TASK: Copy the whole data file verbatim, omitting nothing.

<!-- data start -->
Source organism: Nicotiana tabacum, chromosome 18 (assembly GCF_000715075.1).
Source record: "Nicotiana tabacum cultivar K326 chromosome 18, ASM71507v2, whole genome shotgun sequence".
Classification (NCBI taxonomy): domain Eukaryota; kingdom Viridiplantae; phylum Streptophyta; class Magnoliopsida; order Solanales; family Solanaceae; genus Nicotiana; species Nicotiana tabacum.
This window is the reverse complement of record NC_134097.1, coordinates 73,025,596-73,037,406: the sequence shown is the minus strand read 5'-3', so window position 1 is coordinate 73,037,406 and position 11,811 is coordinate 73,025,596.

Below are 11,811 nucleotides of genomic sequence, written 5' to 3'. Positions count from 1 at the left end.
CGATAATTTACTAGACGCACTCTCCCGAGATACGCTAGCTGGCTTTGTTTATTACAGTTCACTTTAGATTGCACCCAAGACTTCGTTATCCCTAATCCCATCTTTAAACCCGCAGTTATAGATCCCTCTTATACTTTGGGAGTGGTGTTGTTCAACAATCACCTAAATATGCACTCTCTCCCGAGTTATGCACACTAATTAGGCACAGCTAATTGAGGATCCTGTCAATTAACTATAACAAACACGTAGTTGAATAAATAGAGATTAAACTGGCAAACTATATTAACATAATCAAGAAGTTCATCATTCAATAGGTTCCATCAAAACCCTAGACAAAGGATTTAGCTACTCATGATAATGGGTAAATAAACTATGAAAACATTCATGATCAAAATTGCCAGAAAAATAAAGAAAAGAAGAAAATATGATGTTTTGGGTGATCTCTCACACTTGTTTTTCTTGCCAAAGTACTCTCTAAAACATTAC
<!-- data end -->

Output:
Source organism: Nicotiana tabacum, chromosome 18 (assembly GCF_000715075.1).
Source record: "Nicotiana tabacum cultivar K326 chromosome 18, ASM71507v2, whole genome shotgun sequence".
Classification (NCBI taxonomy): domain Eukaryota; kingdom Viridiplantae; phylum Streptophyta; class Magnoliopsida; order Solanales; family Solanaceae; genus Nicotiana; species Nicotiana tabacum.
This window is the reverse complement of record NC_134097.1, coordinates 73,025,596-73,037,406: the sequence shown is the minus strand read 5'-3', so window position 1 is coordinate 73,037,406 and position 11,811 is coordinate 73,025,596.

Below are 11,811 nucleotides of genomic sequence, written 5' to 3'. Positions count from 1 at the left end.
CGATAATTTACTAGACGCACTCTCCCGAGATACGCTAGCTGGCTTTGTTTATTACAGTTCACTTTAGATTGCACCCAAGACTTCGTTATCCCTAATCCCATCTTTAAACCCGCAGTTATAGATCCCTCTTATACTTTGGGAGTGGTGTTGTTCAACAATCACCTAAATATGCACTCTCTCCCGAGTTATGCACACTAATTAGGCACAGCTAATTGAGGATCCTGTCAATTAACTATAACAAACACGTAGTTGAATAAATAGAGATTAAACTGGCAAACTATATTAACATAATCAAGAAGTTCATCATTCAATAGGTTCCATCAAAACCCTAGACAAAGGATTTAGCTACTCATGATAATGGGTAAATAAACTATGAAAACATTCATGATCAAAATTGCCAGAAAAATAAAGAAAAGAAGAAAATATGATGTTTTGGGTGATCTCTCACACTTGTTTTTCTTGCCAAAGTACTCTCTAAAACATTAC